Talking about home testing for HIV

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Losing my mind!

I lost my virginity to a guy that was a serial cheater, only learnt about it later on in our relationship. He convinced me to start having unprotected sex with him, and so I did, stupid of me, I know. A few week later, found out that he was seeing other girls. I decided to leave him seeing that he refused to use protection. A few weeks after possible exposure, I had flu like symptoms and swollen lymph nodes. Started googling my symptoms, being the hypochondriac that I am, I was convinced I was positive but I was too scared to even test, I was celibate for almost 2 years after that, then I met a guy who I liked, we dated and started being sexualy active, even though we were using protection, I felt I wanted to kill this little voice in my head that kept on convincing me I was positive and was making it hard for me to open up to people. I got a home test, I followed the steps carefully, but from all the shaking and being nervous, ended up not adding enough test fluid, so my test, after 15 minutes was invalid, still being nervous and curious, I went ahead and added an extra drop or two of test fluid, the fluid went down quickly and the control line started to appear, the test was negative after an extra 15 minutes of waiting. But I wasn’t 100% sure seeing that I didn’t follow the steps properly. I was so scared to test again, this was last year. My now boyfriend wants us to get tested as we’ve been dating for some time now and he wants us to move to the next step in our relationship. The other night, we were both drunk and ended up not using protection, 4 weeks later, he woke up with a rash on his neck, I felt so scared all over again and feel I might have put him at risk, I don’t know what to do. If I test positive, I will feel so bad for putting his life at risk… I’m losing my mind thinking about this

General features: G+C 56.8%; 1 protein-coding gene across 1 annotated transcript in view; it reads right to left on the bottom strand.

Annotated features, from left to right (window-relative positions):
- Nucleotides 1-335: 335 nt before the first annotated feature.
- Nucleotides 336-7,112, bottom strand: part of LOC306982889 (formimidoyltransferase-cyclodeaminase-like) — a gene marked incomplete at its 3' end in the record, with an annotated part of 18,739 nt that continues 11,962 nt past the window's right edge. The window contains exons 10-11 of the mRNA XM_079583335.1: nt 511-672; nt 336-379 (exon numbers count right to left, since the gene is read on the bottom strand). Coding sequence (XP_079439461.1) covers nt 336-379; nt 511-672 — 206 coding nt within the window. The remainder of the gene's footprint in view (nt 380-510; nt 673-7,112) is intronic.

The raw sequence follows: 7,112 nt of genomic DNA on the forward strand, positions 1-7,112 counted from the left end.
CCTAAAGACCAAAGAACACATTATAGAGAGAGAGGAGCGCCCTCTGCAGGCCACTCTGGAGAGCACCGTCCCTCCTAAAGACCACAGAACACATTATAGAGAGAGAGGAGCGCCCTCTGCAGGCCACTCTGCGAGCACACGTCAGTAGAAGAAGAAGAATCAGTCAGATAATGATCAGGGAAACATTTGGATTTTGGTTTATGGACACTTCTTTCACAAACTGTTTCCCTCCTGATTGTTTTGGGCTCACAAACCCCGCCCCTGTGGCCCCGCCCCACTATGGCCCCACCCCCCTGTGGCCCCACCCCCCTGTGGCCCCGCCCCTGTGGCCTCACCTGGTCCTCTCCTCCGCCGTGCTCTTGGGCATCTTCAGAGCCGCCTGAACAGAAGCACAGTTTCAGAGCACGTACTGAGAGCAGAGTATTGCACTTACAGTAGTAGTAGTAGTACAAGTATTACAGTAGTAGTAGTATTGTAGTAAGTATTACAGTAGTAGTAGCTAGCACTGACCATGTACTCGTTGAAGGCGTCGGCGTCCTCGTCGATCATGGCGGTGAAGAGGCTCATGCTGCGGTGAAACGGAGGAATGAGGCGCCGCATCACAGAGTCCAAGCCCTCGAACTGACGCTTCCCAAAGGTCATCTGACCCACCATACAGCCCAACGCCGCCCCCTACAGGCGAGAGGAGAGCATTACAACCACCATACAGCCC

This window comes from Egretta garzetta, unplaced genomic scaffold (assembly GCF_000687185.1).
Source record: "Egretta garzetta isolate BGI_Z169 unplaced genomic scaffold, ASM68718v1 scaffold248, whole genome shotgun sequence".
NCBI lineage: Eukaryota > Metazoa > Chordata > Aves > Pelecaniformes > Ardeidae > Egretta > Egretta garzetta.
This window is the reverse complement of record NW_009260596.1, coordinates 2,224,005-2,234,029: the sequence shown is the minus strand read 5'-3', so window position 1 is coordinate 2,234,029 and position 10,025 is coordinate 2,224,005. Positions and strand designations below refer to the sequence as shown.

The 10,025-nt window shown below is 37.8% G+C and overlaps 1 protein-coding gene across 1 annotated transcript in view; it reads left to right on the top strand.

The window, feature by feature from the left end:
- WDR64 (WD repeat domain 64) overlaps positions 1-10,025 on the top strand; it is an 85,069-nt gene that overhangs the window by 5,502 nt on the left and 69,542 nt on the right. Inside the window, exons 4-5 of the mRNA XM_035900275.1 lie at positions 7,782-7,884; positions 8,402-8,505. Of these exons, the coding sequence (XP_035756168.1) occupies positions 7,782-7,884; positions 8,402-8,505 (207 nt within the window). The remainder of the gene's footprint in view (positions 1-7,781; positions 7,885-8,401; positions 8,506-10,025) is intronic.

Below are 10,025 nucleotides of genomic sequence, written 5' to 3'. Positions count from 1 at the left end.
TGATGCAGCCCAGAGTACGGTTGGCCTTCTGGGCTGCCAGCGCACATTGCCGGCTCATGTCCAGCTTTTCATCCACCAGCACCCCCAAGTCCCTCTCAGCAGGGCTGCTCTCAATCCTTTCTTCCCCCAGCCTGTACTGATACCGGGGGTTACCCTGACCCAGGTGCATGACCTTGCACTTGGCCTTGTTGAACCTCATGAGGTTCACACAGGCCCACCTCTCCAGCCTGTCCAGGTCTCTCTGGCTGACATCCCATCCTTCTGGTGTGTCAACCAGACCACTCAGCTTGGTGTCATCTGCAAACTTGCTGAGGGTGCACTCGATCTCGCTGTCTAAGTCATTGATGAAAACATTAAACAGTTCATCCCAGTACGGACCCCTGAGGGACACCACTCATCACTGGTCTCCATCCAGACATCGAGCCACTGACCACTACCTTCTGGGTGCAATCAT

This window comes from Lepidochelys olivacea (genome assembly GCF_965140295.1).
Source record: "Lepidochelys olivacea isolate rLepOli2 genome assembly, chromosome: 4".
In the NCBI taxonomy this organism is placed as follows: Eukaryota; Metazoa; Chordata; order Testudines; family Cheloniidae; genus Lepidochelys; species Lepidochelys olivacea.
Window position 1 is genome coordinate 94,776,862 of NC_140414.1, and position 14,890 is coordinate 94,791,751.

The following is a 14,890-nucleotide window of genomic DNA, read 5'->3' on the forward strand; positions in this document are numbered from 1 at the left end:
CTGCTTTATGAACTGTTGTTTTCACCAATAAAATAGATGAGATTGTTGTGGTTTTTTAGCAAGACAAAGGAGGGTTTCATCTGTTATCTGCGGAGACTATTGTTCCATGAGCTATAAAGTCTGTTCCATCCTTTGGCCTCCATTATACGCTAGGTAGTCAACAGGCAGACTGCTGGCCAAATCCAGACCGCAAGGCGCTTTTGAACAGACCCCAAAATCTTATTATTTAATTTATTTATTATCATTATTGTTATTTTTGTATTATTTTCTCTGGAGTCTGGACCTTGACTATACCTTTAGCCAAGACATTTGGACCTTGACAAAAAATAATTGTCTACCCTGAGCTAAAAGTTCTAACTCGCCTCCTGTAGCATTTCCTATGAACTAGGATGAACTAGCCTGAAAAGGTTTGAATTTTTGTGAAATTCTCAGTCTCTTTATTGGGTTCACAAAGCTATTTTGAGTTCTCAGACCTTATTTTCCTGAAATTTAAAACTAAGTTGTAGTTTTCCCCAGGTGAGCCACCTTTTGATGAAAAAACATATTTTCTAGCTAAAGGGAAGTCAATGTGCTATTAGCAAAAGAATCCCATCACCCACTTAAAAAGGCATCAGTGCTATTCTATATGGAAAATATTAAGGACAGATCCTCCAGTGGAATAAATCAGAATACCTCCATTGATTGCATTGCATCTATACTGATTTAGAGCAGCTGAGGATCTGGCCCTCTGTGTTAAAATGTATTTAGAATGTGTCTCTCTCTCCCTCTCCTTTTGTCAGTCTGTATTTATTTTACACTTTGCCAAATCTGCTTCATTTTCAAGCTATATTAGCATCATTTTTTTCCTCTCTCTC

1 Responses

Becky, BioSure UK Ltd
 Work on 21st October 2020

Hi DobrĂ½, Following your first unprotected possible exposure, it was great that you took the initiative to test. The test procedure itself does not sound like our self test procedure so unfortunately I am unable to give advice specific to your result. However, usually if a control line is present this means that the test has been performed correctly and your negative result is accurate but this depends on whether the test used had a procedural or sample built in control line. I would recommend that if you are unsure, to contact the suppliers of the test that you initially performed for more information regarding the reliability of your result. Given your previous unprotected sexual exposure, I would recommend that you get tested for all sexually transmitted infections as soon as possible, especially if you are now with a new sexual partner. If you are unsure of your status, it is recommended that you practice safe sex, using condoms etc, to ensure that you and your partner are not at risk. We understand that the thought of testing may be scary - but ultimately it is always better to know your status. It may even be something worth discussing with your partner, it may help you to be more open in your relationship and may even bring you a little closer together - trust and honesty is key. You could also suggest testing together, making things a little less intense. Try to keep a clear head and do the right thing. If you were to be unknowingly HIV positive there is a very serious risk of transmission of the virus. The best thing to do is to be honest and inform anyone that you have been sexually active with, that they may be a risk. The sooner someone is diagnosed, the sooner they can access treatment and subsequently live a long and healthy life. Although there is currently no cure for HIV, treatment is now at a stage where the virus can be suppressed and once someone is said to be undetectable - they cannot transmit the virus on. I hope I have not been patronising in saying the above, this is a safe space to talk anonymously but I have to address the seriousness of potential transmission. I hope this helps. Stay safe, Becky

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